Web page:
Ramen and the Ministry of Truth

02-05-2014 Friday

Dad, believe it or not, took a day off on Friday to take care of Mum, because she was still not feeling well. I think he needed a day off of work himself, too, and he looked a little ill himself. If Dad gets ill, I’ll have to take care of two people. It’s difficult enough as it is taking care of myself. How do Mums do this? Taking care of an entire family. Mothers deserve some kind of medal or reward for this un(der)paid 24-hour job. Why isn’t anybody funding this!? Anyhow, whatever it is that’s been bugging us all, it is kind of running in the family. Grandma was supposed to be coming tomorrow, but Dad said it was best for her not to come. I think this was one of the few times he was actually happy to call Grandma.
Dad is somewhat of a work-a-holic. Whereas Mum is a food-a-holic and Internet recently taught me that she’s on a seafood diet: she sees food and eats it. Dad used to say that she was on a cucumber diet. When you are on a cucumber diet you are allowed to anything but cucumbers. If it’s supposed to make you fat, it is working for Mum. Today they had a good talk about Mum’s health and especially the part concerning her weight. Dad showed her some pictures from two years ago and Mum has really gained a lot of weight in that short time. Mum decided to go on a real diet for a change, but she needs some help. Dad is going to find someone for her to help her with that. Maybe it improves her cooking skills as well. I call upon the almighty Spaghetti Monster to give her the skills of cooking, Ramen!
I was getting a little bored being home and not feeling well, so I started reading a little book called The Gospel Of The Flying Spaghetti Monster (given to me by Auntie D. when my parents weren’t looking). On hand it’s hilarious, on the other hand it’s quite disturbing and I don’t know what to think about it. Should this be taken seriously? I think I know too little about these things and I dare not ask Mum. I think she’d be offended by it for some reason. I’m not giving it to Dad either, for it might give him ammo in his arguments with Mum. At first I wanted to hide the book under the mattress, but then I figured that it was quite a cliché spot to hide a certain kind of magazine and also the first spot parents check to see if their kids are hiding those magazines. That’s why I hid it some place they’ll never look: the bookshelf.
It’s nearly weekend and I have a lot of catching up on homework to do. I am doing this project on the history of America. So, I’m reading about Pilgrim fathers, (Amer)Indians, colonies, laws, tea-parties (how British) and all kinds of important dead people. Actually, it’s quite interesting to read about these things though I often wonder whether it truly happened the way it was written down. I wasn’t there to witness anything myself, so I’ll just have to go by what others have written down and accept that as the truth. Though I can’t help thinking about 1984 and the Ministry of Truth.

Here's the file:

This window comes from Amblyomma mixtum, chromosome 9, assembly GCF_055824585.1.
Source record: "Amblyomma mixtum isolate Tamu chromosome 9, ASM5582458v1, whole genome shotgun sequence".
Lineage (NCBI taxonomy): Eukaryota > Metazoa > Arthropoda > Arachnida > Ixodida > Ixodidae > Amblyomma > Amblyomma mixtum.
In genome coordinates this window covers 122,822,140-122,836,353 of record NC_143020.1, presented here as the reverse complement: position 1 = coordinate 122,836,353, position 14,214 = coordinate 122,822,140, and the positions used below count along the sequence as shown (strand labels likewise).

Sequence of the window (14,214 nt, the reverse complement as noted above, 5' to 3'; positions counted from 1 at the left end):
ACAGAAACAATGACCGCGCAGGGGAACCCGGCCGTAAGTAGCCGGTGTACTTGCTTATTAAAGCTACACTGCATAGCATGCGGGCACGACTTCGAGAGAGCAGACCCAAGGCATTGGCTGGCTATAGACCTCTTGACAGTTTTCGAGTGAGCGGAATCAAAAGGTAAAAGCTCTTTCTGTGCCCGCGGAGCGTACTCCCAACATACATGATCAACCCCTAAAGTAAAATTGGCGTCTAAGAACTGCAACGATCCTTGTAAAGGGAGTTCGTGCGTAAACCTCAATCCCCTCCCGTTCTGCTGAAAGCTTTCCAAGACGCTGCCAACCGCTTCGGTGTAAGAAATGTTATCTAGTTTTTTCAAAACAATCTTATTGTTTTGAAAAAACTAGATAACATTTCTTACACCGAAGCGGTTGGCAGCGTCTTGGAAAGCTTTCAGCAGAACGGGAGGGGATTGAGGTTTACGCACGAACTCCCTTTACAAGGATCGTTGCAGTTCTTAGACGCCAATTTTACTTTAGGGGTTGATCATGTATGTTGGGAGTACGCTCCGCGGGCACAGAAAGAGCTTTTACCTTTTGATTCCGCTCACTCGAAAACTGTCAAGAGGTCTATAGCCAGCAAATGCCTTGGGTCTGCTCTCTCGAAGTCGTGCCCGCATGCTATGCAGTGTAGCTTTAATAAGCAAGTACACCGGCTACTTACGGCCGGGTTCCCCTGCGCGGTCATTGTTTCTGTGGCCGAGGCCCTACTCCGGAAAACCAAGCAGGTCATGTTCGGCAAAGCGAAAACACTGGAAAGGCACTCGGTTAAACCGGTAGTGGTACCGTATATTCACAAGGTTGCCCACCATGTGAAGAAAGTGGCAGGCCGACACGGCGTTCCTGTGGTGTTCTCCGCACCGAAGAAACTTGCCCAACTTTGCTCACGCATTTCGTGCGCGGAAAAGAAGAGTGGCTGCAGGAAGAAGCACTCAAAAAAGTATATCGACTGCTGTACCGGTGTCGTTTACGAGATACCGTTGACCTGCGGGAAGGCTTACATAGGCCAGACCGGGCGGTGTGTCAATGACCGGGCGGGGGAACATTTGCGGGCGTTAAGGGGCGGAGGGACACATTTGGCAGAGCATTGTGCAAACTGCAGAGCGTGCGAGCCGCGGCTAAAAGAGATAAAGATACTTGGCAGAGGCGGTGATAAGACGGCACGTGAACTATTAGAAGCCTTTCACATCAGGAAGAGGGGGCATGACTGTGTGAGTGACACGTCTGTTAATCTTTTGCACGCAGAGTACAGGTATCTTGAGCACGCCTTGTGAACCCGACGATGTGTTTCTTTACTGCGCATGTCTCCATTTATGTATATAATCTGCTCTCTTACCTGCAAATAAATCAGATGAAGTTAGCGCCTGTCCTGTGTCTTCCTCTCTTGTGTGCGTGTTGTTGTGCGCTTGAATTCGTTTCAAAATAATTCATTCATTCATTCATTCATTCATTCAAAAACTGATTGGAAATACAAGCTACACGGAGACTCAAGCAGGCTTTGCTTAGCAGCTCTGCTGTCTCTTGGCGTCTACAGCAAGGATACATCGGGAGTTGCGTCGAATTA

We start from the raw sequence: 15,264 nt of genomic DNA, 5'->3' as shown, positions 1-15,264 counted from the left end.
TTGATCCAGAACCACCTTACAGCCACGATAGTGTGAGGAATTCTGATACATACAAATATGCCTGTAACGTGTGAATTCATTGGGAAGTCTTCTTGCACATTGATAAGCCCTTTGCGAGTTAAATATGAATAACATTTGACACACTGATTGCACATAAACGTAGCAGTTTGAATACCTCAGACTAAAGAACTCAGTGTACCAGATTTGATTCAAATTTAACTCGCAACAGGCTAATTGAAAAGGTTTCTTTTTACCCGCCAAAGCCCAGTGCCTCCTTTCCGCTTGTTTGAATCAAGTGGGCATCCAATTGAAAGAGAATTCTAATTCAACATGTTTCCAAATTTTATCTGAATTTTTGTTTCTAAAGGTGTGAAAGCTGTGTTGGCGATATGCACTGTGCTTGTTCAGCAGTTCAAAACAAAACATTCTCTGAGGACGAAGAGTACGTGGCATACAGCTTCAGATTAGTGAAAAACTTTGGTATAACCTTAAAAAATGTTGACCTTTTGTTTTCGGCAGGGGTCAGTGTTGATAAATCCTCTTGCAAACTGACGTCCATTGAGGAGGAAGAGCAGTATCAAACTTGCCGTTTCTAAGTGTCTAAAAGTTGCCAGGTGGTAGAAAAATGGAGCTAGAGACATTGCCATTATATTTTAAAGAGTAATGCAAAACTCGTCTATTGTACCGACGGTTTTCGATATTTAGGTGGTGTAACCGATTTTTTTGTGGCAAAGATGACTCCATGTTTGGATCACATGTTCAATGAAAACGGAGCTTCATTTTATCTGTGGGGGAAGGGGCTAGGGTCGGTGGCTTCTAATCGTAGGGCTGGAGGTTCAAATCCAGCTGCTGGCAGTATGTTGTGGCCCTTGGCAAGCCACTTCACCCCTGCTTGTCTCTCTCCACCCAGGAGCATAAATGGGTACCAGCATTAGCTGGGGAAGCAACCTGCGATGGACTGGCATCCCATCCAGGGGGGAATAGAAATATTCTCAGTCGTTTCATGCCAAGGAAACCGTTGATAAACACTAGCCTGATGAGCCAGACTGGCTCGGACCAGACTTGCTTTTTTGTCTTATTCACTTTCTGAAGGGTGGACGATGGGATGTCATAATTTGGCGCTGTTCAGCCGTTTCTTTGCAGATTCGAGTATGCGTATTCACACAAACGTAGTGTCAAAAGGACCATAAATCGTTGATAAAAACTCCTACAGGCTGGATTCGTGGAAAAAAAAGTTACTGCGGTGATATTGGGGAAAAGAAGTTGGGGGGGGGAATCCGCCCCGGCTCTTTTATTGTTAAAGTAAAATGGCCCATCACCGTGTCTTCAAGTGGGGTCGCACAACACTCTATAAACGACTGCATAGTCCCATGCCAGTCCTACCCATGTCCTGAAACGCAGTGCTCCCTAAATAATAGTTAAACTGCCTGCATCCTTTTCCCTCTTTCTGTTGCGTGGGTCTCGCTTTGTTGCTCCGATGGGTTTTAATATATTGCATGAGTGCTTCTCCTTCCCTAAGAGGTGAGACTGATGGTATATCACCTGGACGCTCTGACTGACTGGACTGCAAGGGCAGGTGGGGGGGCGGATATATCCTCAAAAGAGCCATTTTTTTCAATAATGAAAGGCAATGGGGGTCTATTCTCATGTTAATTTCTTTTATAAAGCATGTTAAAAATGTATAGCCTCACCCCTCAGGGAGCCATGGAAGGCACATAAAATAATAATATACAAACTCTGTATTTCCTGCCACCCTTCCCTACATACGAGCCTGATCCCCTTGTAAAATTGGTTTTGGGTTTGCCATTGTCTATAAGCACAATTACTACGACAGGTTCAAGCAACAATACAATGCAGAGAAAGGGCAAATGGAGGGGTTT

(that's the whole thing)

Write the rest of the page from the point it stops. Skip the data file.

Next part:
See me tomorrow.


3 thoughts on “Ramen and the Ministry of Truth

  1. Very clever, Arthur. Hiding things in plain sight is always the way to go…as long as you don’t stick it in the window next to the Unice-annoying smiley face.
    Things are never written about quite as they happened. Especially in state school education where lazy curriculums will continue with disproven histories. (Trying to tell Boo that the Great Fire of London didn’t wipe out the Plague, but did improve housing conditions was a challenge. It seems the first thing kids learn at school is that teachers are always right…even when they’re wrong.)
    Everything written always has a bias. Even if the Pilgrim Fathers and Native Americans had had Twitter they’d have been tweeting from very different positions. But the education system doesn’t really like you thinking like that for another couple of years at least. It’s why A levels are harder than GCSEs, because that’s the point you realise everything you know is wrong. Although watching QI has a similar effect.

    • Most of the times we don’t see what is right under our very noses – Dad never finds anything he is looking for in the fridge and most of the time it’s right in front of him (which annoys Mum, because he always calls for her help).
      So, maybe I should stop thinking like this at school and just say yes, and amen when teachers say something … ohw, that’s actually what I’ve been doing so far and it seems to be working. In that case I can’t wait for my A-levels, finally something challenging. By the way, I believe it was Weird Al Yancovic who wrote a song once called ‘Everything You Know Is Wrong’. I think teachers should listen to it a little more often.
      Thank you for these wise words.

      Kindest of regards,


      • Haha. I think your dad might be related to my husband. Just the other day he accused me of chucking away his Dolcelatte cheese…which was right under his nose in the fridge. I’m with your mum in this one!

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